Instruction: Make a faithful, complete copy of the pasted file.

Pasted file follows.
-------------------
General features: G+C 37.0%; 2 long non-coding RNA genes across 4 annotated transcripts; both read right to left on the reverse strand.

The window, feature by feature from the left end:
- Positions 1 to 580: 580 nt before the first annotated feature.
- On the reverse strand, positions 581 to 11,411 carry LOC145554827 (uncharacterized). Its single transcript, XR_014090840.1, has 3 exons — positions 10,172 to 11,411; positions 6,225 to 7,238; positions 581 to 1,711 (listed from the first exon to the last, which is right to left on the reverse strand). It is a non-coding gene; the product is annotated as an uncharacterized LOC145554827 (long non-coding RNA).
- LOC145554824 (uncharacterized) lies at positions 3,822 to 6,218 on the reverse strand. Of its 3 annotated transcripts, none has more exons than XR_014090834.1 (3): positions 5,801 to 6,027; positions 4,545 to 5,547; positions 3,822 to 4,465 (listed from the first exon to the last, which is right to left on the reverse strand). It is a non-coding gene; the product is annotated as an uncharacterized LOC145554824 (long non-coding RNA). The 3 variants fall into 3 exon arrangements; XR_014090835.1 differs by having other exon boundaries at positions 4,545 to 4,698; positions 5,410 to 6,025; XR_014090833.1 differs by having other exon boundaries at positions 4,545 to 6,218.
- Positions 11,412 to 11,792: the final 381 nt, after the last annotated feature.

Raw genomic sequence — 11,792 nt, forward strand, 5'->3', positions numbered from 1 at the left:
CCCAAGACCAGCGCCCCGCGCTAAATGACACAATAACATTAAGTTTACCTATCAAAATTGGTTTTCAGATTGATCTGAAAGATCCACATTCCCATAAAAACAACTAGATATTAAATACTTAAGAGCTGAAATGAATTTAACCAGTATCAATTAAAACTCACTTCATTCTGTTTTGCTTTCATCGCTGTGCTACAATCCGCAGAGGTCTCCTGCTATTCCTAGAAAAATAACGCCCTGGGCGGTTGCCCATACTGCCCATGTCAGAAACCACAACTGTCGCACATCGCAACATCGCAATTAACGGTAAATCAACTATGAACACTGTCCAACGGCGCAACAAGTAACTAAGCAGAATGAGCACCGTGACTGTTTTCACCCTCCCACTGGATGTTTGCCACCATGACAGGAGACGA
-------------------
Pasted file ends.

General features: G+C 37.0%; 2 long non-coding RNA genes across 4 annotated transcripts; both read right to left on the reverse strand.

The window, feature by feature from the left end:
- Positions 1 to 580: 580 nt before the first annotated feature.
- On the reverse strand, positions 581 to 11,411 carry LOC145554827 (uncharacterized). Its single transcript, XR_014090840.1, has 3 exons — positions 10,172 to 11,411; positions 6,225 to 7,238; positions 581 to 1,711 (listed from the first exon to the last, which is right to left on the reverse strand). It is a non-coding gene; the product is annotated as an uncharacterized LOC145554827 (long non-coding RNA).
- LOC145554824 (uncharacterized) lies at positions 3,822 to 6,218 on the reverse strand. Of its 3 annotated transcripts, none has more exons than XR_014090834.1 (3): positions 5,801 to 6,027; positions 4,545 to 5,547; positions 3,822 to 4,465 (listed from the first exon to the last, which is right to left on the reverse strand). It is a non-coding gene; the product is annotated as an uncharacterized LOC145554824 (long non-coding RNA). The 3 variants fall into 3 exon arrangements; XR_014090835.1 differs by having other exon boundaries at positions 4,545 to 4,698; positions 5,410 to 6,025; XR_014090833.1 differs by having other exon boundaries at positions 4,545 to 6,218.
- Positions 11,412 to 11,792: the final 381 nt, after the last annotated feature.

Raw genomic sequence — 11,792 nt, forward strand, 5'->3', positions numbered from 1 at the left:
CCCAAGACCAGCGCCCCGCGCTAAATGACACAATAACATTAAGTTTACCTATCAAAATTGGTTTTCAGATTGATCTGAAAGATCCACATTCCCATAAAAACAACTAGATATTAAATACTTAAGAGCTGAAATGAATTTAACCAGTATCAATTAAAACTCACTTCATTCTGTTTTGCTTTCATCGCTGTGCTACAATCCGCAGAGGTCTCCTGCTATTCCTAGAAAAATAACGCCCTGGGCGGTTGCCCATACTGCCCATGTCAGAAACCACAACTGTCGCACATCGCAACATCGCAATTAACGGTAAATCAACTATGAACACTGTCCAACGGCGCAACAAGTAACTAAGCAGAATGAGCACCGTGACTGTTTTCACCCTCCCACTGGATGTTTGCCACCATGACAGGAGACGA